Hello! They are more sturdy than I thouht and relative fast breeders. I started with 10 in all sizes. Temperatures I have at 27-28°C and humidity high, 70-80% (rain forest climate). They are night active and hiding in the day. Food like all my other roaches - different sorts of fruits and vegetables, dry cat food with oat flakes. They like to eat hazelnut leaves and the bark of young twigs (a real personal tip, some species eat this more than everything else). Beech and oak is ok, too. I think they eat a lot compared to many other species. The young nymphs like to hide in the rolled, dry leaves. This reduces climbing and hiding in the slit between box and lid. They squeeze through real small openings and run over vaseline layers like they would not be there. Olive oil is better. Redundant to mention - all stages are glass climbers. Substrat only 2 or 3 cm, I take coco humus. A quarter to a half humid, the rest dry. If it gets too dry the young nymphs could die. And no, not the adults nor the nyphs do burrow. Sizes: N1 approximately 3mm Males maximum a bit less than 20mm Females maximum a bit more than 25mm I wish you a lot of fun and good results with the Thorax! Greetings, Marco
  11. 1 point
    Hello! I want to show you some of my more uncommon [here in Europe] roach species. My foto size reduction is slightly better than in my last topic and I will further try to improve this. Melanozosteria nitida BRUNNER VON WATTENWYL 1865 (from Khai Sok in Thailand) Only under lights more redish than black, but look at the defensive secretion on their last abdominal segments. They are incredible fast runners. Thorax porcellana SAUSSURE 1862 (from India and Sri Lanka) Beautyful species from the Epilamprinae subfamily. Most fascinating are the baby cockroaches below their mothers wings for the first weeks. First rank breakout artists.
  12. 1 point
    Thanks! I have a Warrior beetle, a couple different death feigning beetles, and just got a couple Megasoma Sleeperi larvae.
  13. 1 point
    Hi all! I realized that I haven't introduced myself yet. I've been into the roach hobby for a little over a month so far. I really love learning about them! Right now I have two adult hissers and two Simandoa Conserfariams nymphs. The adults I bought as is, because I didn't have that much patience to wait for a nymph to grow up lol. I thought hissers would be a good start. I got the Simandoas online after I realized how cool they were! They're my favorite roach as of right now. One of them already shed once, I'm pretty happy about that! I'd like to get a few more of each eventually. I have them both in spacious containers, it's hard to see much activity with only two roaches in each container, and they never eat all the food I give them (does this sound like a good selling pitch for my girlfriend? lol) I'm excited to meet you all and make some friends! Also feel free to give me any advice, whether it be in general or for the Simandoas. I'm kinda interested in breeding Simandoas eventually. They seem to grow pretty slowly but they seem like a very rewarding species to raise. Anyway, I look forward to talking to everyone here!
  14. 1 point
    Welcome to the forum, hope you enjoy it here!
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    Could be a mix of all three TBH, since they were just being sold as G.portentosa there's no telling what they've been mixed with. Yeah, I go by "TJ Ombrelle" on FB lol!
  17. 1 point
    I wasn't thinking they were purebred (hence asking her in confusion if that's what she meant), but considering them for being part of mine. I'd love to know what they are hybrids of, since they were labelled G. portentosa when I bought them I assume they may be part that. But G. oblongata and vanwaerebeki share some markings which mine have, so I'm wondering which of the two these markings could come from as either is a possibility I think. Hmm. Also nice to know you're lurking on fb too 😁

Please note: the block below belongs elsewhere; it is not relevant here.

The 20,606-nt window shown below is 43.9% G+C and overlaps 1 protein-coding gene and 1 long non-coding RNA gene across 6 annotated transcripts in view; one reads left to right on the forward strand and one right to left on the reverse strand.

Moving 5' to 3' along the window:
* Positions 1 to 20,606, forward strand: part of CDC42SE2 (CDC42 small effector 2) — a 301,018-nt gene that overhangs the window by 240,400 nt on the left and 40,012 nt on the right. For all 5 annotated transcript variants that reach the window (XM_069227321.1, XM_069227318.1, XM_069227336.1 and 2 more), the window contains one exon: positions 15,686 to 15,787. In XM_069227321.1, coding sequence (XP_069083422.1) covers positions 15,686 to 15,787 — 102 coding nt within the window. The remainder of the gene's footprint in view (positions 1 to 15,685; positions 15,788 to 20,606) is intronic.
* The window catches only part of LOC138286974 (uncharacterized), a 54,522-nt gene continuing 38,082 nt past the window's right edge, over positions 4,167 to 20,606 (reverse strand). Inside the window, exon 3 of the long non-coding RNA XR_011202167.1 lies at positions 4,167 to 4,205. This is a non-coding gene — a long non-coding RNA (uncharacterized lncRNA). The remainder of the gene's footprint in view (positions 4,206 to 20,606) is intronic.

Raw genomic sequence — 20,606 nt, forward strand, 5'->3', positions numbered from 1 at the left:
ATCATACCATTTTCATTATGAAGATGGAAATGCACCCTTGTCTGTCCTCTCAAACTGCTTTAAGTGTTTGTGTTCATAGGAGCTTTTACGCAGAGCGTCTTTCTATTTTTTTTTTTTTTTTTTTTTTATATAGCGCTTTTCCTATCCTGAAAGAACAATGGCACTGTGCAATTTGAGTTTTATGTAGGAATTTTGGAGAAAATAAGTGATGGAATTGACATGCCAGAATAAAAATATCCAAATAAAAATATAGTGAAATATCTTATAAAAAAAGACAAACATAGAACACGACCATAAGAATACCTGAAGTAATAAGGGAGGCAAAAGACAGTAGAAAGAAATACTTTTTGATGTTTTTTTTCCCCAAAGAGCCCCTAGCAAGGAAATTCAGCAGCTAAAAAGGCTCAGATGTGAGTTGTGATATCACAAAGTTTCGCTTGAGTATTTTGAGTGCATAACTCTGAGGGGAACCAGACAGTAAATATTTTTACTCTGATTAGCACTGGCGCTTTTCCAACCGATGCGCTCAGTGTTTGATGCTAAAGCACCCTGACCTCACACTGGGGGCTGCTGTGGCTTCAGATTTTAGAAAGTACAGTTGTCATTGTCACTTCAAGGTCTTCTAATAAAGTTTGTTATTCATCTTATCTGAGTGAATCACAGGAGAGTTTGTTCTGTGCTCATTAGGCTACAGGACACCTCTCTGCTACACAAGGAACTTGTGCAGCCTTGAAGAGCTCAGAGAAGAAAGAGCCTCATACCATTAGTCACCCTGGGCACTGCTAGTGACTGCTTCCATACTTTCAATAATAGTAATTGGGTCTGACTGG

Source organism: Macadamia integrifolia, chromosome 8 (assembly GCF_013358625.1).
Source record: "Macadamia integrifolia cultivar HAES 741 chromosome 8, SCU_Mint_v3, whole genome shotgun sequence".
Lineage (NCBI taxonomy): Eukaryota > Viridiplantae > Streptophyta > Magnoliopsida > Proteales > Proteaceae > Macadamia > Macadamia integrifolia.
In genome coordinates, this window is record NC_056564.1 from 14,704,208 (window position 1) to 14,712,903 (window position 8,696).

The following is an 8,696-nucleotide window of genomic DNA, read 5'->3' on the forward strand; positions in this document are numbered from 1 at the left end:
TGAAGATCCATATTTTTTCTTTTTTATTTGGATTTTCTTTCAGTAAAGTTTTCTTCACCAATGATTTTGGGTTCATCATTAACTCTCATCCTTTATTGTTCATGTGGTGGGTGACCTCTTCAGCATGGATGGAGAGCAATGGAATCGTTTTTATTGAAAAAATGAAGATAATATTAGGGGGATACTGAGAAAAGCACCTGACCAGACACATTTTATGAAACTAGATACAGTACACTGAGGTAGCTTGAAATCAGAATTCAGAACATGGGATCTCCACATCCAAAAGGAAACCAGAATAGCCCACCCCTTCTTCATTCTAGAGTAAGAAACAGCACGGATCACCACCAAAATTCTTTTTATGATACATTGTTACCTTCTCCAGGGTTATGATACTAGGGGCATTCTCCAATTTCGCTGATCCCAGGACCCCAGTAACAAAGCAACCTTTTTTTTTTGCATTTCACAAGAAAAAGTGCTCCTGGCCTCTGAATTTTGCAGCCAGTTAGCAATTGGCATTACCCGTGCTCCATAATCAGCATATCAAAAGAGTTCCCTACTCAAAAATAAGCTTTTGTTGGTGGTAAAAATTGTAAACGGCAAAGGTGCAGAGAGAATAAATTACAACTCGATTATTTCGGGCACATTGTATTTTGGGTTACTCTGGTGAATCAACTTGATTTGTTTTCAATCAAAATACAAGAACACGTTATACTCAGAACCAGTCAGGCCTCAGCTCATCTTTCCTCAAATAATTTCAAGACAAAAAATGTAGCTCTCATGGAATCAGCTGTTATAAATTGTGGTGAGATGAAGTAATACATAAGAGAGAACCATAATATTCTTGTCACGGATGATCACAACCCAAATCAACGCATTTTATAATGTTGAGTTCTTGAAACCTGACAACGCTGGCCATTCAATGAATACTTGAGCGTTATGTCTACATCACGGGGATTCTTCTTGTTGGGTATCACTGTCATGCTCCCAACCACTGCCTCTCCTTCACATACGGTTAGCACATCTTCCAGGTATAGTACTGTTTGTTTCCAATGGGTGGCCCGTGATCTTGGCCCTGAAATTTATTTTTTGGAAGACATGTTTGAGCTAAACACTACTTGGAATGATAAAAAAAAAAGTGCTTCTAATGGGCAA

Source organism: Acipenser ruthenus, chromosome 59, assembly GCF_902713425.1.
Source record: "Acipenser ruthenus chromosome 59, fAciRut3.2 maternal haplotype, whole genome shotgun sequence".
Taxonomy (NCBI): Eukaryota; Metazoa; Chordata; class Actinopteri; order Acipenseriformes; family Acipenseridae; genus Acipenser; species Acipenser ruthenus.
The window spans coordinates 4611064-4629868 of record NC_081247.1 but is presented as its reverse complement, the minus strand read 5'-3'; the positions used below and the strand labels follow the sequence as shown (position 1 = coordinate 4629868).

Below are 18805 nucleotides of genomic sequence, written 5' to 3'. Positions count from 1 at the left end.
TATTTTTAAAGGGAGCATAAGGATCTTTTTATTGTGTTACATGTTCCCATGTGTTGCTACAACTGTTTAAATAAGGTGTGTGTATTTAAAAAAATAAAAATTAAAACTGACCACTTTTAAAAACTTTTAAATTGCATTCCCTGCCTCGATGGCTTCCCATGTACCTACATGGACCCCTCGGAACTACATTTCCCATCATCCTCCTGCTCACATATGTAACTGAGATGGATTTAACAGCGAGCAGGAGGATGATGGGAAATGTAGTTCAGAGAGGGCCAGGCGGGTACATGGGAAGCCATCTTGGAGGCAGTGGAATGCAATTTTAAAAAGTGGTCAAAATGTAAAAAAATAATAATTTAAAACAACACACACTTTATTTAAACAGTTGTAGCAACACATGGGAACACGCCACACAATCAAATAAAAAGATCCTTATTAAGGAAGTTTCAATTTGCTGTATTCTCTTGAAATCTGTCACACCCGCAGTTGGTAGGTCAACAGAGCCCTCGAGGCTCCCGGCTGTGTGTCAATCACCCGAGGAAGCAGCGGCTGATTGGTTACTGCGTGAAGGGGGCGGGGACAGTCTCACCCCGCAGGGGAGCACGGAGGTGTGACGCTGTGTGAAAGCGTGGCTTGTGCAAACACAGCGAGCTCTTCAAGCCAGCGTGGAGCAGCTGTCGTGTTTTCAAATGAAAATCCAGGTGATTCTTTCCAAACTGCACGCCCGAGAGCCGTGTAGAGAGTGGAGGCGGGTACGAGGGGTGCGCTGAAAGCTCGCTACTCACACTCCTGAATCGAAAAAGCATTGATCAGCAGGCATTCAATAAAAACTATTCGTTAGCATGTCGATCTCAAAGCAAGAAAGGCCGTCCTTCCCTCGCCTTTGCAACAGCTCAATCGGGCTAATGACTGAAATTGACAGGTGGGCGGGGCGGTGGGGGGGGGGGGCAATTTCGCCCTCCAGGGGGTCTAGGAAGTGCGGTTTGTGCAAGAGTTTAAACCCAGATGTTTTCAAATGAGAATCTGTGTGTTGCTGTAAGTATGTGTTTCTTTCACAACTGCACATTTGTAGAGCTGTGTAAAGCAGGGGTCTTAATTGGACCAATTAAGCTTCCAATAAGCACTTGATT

18. 1 point
    Hello! Six month ago I was able to purchase one pair of the beautiful Morphna dotata WALKER 1869. Better: some weeks ago, some days after the males death, the female produced 20 or some more nymphs. More better: some days ago she gave birth to another ootheca full of baby cockroaches. Here some pictures: Greetings, Marco
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    Welcome officially lol, hope you enjoy it here!
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    Hey! well... any organic substrate should be Ok (like coconut fiber) Do not use Buffalo Worms!... they will bite the ooths of Shelfordella lateralis, but springtails is completely fine if you plan to keep the substrate slightly moist. It depends on how much you use 🙂 2K nymphs would be a lot for myself (It depends on how much you need to use every time)... I mean... you could get a colony of thousands in a short time starting with 100 nymphs. They breed like crazy!!
  24. 1 point
    Managed to take some better pictures, couldn't withhold these...
  25. 1 point
    Hi! I’m new to this forum and excited to be here! There are a lot of gorgeous and fascinating roaches out there and I’m looking forward to learning about them and their care from all who participate in this forum. My own experience in roach keeping is limited, but growing. I have in the past and am currently raising a dubia roach colony that is used as feeders. I also recently purchased nymphs of Peppered, Orange Spot and Question Mark roaches through “Bugs in Cyberspace” and these animals are being enjoyed as pets and - where appropriate and the animals tolerate the handling, will be used (when grown), as ambassadors for educational programs. In the future, I hope to expand my roach collection as my knowledge expands. Eventually, I’d love to have complimentary mixed colonies co-habitating in single tanks with other insects. I believe this will make a dynamic presentation for others and me.